“Master of the Horse” 24x30 oil on canvas.  Robert Dudley (1532-1588) was the son of the Duke of Northumberland who famously failed to prevent the accession of Mary I of England. Things looked bleak for young Robert until he proved himself loyal to Mary by fighting for her Husband Phillip in the Battle of St. Quentin. A few years later, the once fallen noble began a meteoric rise to fame once Elizabeth I took power.  It was no secret that the handsome Robert Dudley was a favorite of the new Queen. On Elizabeth’s accession day Dudley was appointed Master of the Horse. Four years later in 1562 he became a privy councilor, in 1564 he became Earl of Leicester, and then in 1587 Lord Steward of the Royal Household. In 1588 Dudley was overall command for the ground forces fighting the Spanish Armada.  Dudley was one of the greatest landowners in England in terms of royal grants at the time. Dudley spread his wealth about rather liberally and was involved in many large scale business ventures including the backing of Sir Francis Drake, the privateer who made it his hobby to rob Spanish treasure ships.  But Dudley’s fame went far beyond his titles and wealth. There were also numerous scandals involving his relationship with Elizabeth. When his first wife died falling down a flight of stairs, rumors abounded that he had arranged her death so that he could marry the Queen. Dudley briefly courted Elizabeth after his wife’s death but the scandal was too much to overcome. When he remarried eighteen years later his new wife was banned from court by a jealous Elizabeth.  There are many speculations about both Dudley’s relationship to Elizabeth as well as his true intentions as a courtier. There was even a book that circulated called “Leicester’s Commonwealth” that attacked Dudley and called him an amoral opportunist. Undoubtedly, this pamphlet was Roman Catholic propaganda against Dudley who became a puritan sympathizer after Elizabeth rose to power.  Painting inspired by the “Portrait of Robert Dudley” attributed to Steven Van der Meulen (1564) but possibly by another artist.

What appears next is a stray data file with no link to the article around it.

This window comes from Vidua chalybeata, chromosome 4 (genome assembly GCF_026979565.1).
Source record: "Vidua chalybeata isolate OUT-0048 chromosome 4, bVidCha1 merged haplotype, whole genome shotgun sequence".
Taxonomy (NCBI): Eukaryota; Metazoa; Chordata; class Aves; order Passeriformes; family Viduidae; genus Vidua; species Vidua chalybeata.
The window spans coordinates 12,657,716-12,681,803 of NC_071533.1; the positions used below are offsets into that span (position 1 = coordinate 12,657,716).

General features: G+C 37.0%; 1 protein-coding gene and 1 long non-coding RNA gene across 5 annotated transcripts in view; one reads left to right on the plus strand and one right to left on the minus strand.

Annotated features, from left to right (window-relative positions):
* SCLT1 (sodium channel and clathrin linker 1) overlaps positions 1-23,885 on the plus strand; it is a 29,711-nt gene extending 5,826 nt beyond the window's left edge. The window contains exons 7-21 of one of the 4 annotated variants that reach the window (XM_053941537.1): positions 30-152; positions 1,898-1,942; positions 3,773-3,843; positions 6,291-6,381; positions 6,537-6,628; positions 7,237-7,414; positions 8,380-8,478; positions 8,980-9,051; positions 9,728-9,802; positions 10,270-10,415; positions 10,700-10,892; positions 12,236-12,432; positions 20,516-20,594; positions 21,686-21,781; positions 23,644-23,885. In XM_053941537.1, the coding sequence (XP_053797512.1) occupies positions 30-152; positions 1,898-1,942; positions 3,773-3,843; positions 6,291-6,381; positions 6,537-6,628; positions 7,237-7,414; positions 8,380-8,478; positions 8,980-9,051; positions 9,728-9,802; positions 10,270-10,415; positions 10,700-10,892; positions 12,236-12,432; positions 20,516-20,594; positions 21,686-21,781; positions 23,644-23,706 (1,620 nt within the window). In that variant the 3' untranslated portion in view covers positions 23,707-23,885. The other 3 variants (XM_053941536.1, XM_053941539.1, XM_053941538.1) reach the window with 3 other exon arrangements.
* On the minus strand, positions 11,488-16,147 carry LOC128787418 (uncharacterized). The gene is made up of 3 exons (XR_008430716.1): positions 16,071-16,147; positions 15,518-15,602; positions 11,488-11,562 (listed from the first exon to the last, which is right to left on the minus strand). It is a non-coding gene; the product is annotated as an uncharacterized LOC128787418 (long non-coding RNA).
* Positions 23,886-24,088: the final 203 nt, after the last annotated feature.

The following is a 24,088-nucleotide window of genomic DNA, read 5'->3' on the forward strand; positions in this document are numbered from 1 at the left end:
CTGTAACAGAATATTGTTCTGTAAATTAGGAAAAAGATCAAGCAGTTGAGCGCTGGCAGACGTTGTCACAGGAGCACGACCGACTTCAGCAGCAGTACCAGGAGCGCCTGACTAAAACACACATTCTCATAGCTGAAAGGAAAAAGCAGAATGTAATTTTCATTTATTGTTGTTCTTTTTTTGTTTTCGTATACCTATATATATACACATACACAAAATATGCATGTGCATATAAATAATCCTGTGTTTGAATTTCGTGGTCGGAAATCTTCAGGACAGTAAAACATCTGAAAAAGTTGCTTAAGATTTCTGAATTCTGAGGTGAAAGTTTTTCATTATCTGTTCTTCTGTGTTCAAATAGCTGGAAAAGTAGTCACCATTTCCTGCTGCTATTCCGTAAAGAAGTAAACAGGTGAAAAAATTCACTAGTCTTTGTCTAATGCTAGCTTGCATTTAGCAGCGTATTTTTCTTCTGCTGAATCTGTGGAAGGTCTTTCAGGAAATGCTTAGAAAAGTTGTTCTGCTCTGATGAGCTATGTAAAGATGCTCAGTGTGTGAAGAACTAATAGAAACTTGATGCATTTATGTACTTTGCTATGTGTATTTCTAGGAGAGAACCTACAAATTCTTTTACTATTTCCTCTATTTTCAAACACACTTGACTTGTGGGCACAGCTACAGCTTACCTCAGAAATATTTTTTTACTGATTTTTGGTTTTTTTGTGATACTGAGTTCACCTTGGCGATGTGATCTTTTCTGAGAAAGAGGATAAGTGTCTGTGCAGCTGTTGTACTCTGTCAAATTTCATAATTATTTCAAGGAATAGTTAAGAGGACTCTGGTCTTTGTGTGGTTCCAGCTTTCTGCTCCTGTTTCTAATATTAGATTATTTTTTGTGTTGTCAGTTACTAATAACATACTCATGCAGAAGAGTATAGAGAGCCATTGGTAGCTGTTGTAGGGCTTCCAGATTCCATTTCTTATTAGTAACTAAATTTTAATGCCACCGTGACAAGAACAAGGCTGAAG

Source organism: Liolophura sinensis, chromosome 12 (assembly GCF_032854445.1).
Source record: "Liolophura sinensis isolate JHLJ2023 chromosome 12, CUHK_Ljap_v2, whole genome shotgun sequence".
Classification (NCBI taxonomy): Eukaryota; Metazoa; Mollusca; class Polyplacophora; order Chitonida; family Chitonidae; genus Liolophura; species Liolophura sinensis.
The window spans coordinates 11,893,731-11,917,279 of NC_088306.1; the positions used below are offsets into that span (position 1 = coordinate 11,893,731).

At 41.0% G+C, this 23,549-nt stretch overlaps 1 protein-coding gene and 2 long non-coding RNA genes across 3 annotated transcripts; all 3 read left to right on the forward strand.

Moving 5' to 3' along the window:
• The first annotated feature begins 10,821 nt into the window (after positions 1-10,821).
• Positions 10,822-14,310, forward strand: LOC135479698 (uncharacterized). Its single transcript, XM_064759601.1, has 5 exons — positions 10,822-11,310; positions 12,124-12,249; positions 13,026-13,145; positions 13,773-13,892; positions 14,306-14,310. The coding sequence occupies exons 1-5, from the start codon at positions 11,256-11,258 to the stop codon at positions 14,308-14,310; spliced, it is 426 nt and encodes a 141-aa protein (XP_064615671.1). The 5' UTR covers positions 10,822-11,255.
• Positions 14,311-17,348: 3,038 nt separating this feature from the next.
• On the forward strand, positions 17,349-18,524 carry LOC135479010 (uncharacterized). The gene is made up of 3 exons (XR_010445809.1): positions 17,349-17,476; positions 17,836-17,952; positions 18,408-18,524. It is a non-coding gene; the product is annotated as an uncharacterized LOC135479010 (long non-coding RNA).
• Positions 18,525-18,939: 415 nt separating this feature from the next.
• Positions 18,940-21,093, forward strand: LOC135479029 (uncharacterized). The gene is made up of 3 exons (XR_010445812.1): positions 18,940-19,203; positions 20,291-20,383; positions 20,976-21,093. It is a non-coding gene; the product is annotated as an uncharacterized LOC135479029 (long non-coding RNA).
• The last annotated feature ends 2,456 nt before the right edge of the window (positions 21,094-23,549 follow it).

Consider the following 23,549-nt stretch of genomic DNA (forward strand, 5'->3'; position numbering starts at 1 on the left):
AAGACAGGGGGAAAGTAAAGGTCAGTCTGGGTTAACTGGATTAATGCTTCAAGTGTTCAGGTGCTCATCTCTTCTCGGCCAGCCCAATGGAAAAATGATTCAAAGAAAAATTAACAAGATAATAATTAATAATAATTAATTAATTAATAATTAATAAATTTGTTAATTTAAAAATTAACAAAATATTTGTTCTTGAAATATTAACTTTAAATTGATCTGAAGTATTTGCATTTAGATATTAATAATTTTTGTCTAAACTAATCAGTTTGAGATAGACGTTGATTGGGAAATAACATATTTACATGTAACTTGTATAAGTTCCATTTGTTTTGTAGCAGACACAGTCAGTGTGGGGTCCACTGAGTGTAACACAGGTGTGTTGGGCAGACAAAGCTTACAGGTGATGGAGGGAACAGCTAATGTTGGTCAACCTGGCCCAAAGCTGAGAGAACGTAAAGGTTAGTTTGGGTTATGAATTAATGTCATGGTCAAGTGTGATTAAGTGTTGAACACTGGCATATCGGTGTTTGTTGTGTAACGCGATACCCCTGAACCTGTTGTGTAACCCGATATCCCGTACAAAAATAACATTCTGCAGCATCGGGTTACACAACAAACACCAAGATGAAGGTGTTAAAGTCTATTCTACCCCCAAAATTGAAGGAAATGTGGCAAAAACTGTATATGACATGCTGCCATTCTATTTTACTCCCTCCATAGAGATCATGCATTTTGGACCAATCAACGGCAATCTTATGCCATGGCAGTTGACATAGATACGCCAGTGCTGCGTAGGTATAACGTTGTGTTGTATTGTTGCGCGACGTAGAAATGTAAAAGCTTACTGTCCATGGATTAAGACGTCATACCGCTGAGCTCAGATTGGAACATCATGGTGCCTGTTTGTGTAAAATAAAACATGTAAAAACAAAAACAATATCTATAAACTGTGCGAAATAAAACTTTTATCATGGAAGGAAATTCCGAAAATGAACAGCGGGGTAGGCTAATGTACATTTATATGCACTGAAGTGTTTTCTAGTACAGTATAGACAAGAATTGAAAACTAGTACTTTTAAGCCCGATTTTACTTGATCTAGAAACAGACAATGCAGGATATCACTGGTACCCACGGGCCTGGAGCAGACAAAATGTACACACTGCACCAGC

“Master of the Horse” 24x30 oil on canvas.